Our first staff fermentation workshop was a blast! The casual environment of the restaurant is the ideal learning forum, providing an experience that's informational, yet light-hearted. It's very exciting to launch this new idea, and better yet to have more like it to look forward to in the future. Here are some photos from the event:
To find out more about what's going on in your jar or crock after preparing a ferment, visit the links below for interesting reading. I especially appreciate the information in the second link on when best to pluck a cabbage for the most delicious sauerkraut.
I need not go into detail about the demise of this drink following its perfectly noble origin, as plenty have done before. The original cocktail is balanced, citrusy, rich with a lush almond syrup called orgeat, and mysterious in aroma due to rum's inherent complexity. What a shame that this cocktail is relatively strong, as it seems to be best enjoyed during daylight hours. Sipping one at sunset brings the ideal compromise. Here is a link about the original recipe, a bright and thirst-quenching legend. Finding the proportions in the classic to be bracing in alcohol heat and in citrus acidity, I adapted the recipe to suit my personal taste preference.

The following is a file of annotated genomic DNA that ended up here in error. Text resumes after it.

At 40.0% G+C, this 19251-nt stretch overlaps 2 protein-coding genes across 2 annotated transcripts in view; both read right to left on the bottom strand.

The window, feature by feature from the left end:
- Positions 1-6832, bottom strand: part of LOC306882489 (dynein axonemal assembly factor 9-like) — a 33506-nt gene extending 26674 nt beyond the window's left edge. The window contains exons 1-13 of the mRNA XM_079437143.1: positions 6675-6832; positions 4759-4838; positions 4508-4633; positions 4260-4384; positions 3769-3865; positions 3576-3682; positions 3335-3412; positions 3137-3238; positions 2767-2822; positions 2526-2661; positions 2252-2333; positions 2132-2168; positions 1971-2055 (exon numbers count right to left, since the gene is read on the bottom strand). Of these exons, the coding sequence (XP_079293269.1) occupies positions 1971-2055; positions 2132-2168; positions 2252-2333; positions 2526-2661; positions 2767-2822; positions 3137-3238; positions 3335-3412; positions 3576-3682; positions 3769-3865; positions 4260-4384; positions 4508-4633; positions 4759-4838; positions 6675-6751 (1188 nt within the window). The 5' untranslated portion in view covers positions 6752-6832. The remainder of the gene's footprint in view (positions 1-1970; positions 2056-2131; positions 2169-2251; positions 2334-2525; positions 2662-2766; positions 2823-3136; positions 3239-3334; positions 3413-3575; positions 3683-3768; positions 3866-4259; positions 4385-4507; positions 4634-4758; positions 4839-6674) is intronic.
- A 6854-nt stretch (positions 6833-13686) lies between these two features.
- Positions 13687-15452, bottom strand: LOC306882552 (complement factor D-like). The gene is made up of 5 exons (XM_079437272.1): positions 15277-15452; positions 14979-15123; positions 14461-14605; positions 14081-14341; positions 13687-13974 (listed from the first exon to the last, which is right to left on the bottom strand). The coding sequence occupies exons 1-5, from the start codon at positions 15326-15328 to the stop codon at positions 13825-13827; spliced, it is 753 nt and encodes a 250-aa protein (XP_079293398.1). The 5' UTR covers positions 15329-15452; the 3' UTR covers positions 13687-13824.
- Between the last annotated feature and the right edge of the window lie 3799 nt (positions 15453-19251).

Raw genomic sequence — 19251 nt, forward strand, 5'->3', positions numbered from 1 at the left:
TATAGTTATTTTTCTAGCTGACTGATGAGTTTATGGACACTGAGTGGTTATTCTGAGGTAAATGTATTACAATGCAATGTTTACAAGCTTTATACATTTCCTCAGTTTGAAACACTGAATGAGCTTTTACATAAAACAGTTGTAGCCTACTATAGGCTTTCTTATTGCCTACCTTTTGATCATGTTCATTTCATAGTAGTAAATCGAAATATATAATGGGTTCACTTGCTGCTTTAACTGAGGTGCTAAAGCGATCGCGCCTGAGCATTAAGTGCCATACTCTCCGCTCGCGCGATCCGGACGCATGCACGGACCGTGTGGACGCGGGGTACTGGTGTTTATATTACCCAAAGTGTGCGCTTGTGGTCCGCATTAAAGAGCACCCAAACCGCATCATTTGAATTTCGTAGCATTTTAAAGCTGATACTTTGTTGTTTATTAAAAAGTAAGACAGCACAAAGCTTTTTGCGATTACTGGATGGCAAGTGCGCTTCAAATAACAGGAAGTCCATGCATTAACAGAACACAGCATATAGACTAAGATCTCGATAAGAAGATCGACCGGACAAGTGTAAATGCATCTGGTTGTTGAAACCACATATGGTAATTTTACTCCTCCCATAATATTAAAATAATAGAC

Meyer Lemon Limoncello
I love a good glut of something delicious from the garden. This year the Meyer lemon season seemed especially long and giving. Toward the end of April, a beloved customer brought me a large bag of Meyer lemons from her tree, an occurrence I secretly hope for each winter. Having divulged to me her love of limoncello, it seemed appropriate to make a batch in return for her generous gift. The recipe from Imbibe Magazine is straightforward and simple.
June 1st 2015 marks the first in a series of workshops I'll be teaching at The Spinster Sisters restaurant here in Santa Rosa. The first workshop will cover the basics of fermenting vegetables in a home kitchen. I prepared a few fermented goodies to share with the participants in the class, and they're currently bubbling and fizzing away on the countertop.
Left to right: traditional sauerkraut, ginger beer, and whole brined homegrown carrots.
Curtido is a Latin American-style cabbage and vegetable ferment. It is vibrant and colorful, and sometimes contains hot chilies, aromatic herbs, and spices. Here, fresh cilantro and oregano brighten and deepen the overall flavor.